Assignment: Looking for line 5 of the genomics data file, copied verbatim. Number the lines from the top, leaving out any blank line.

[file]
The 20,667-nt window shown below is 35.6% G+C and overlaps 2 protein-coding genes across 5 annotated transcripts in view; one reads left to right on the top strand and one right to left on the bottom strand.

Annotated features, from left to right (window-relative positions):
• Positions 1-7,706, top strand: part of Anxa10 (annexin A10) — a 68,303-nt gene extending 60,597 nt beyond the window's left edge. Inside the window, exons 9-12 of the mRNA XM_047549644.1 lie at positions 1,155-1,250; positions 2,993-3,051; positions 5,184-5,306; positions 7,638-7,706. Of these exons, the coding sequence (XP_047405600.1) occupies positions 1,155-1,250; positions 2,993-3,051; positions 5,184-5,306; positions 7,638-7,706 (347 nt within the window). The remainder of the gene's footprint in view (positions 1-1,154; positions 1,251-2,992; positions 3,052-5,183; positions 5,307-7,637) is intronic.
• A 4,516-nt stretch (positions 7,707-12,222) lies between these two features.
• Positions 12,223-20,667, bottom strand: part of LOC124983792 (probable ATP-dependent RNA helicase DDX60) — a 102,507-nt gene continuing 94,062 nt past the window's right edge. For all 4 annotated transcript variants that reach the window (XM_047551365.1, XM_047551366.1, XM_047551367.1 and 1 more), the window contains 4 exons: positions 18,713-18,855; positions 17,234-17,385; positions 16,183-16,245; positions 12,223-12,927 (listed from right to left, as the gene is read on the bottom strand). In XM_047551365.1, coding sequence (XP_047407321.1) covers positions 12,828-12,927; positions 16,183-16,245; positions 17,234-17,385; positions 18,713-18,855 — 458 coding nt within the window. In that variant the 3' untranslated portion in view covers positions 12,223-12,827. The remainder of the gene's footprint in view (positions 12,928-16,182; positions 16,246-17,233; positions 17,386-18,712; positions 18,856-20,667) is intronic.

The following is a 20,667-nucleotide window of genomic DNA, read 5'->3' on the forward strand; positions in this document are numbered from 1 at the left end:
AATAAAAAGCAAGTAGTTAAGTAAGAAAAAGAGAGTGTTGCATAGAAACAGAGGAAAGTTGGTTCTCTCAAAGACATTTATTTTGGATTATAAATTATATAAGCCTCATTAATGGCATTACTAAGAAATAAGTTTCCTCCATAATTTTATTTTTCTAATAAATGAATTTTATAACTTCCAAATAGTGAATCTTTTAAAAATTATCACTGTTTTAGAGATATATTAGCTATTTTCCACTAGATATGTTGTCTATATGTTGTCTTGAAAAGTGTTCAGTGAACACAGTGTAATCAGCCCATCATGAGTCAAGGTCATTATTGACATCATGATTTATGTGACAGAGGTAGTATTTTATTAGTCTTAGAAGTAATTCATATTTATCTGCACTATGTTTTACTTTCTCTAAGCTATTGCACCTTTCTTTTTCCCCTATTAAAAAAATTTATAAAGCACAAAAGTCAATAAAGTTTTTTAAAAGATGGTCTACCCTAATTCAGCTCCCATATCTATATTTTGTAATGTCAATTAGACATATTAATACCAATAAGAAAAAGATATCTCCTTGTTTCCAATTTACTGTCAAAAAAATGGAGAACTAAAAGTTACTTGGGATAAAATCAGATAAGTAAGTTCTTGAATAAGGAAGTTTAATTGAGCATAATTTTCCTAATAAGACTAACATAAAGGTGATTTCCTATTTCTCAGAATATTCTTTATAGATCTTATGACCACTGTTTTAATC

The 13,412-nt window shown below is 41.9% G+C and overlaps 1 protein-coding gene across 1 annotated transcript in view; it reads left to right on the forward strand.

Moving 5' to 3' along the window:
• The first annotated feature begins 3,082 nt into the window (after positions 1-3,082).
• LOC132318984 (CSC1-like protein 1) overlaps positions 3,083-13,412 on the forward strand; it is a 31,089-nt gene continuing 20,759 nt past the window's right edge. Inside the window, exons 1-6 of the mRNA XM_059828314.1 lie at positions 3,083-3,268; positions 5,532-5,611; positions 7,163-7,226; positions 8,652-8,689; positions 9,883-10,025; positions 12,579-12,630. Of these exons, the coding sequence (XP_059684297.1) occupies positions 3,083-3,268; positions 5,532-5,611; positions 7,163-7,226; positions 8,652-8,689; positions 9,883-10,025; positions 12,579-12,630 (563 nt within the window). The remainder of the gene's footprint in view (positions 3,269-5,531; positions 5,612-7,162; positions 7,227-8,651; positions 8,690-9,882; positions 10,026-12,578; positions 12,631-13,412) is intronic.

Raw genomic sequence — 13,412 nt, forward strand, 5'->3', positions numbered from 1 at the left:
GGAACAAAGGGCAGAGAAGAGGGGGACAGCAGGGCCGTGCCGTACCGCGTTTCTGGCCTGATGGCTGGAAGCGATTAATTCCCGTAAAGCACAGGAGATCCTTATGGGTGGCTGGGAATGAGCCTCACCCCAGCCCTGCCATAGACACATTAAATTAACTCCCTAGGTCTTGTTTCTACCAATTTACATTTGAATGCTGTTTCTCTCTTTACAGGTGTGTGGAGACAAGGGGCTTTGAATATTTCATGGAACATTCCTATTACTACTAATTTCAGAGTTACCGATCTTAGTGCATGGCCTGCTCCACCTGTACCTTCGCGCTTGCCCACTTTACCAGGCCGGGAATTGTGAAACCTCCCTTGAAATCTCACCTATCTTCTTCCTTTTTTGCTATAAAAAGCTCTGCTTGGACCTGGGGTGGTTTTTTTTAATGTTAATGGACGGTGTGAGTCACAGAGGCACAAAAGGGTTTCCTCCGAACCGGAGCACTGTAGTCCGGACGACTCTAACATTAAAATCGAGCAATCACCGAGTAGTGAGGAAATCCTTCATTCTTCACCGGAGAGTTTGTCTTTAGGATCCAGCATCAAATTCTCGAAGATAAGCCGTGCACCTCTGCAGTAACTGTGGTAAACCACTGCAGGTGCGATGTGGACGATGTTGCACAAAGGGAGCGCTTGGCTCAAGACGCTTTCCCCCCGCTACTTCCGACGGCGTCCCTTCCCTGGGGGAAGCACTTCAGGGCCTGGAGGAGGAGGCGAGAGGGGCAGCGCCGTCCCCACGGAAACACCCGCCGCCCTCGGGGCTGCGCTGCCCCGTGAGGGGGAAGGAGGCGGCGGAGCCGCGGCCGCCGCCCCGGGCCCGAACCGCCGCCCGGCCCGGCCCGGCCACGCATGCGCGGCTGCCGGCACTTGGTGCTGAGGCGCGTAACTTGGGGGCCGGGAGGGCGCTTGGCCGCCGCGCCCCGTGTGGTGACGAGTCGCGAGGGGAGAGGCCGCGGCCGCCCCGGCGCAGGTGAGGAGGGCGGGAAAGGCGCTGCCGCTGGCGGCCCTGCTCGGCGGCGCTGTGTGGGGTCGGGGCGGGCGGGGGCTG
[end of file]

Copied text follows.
• Positions 12,223-20,667, bottom strand: part of LOC124983792 (probable ATP-dependent RNA helicase DDX60) — a 102,507-nt gene continuing 94,062 nt past the window's right edge. For all 4 annotated transcript variants that reach the window (XM_047551365.1, XM_047551366.1, XM_047551367.1 and 1 more), the window contains 4 exons: positions 18,713-18,855; positions 17,234-17,385; positions 16,183-16,245; positions 12,223-12,927 (listed from right to left, as the gene is read on the bottom strand). In XM_047551365.1, coding sequence (XP_047407321.1) covers positions 12,828-12,927; positions 16,183-16,245; positions 17,234-17,385; positions 18,713-18,855 — 458 coding nt within the window. In that variant the 3' untranslated portion in view covers positions 12,223-12,827. The remainder of the gene's footprint in view (positions 12,928-16,182; positions 16,246-17,233; positions 17,386-18,712; positions 18,856-20,667) is intronic.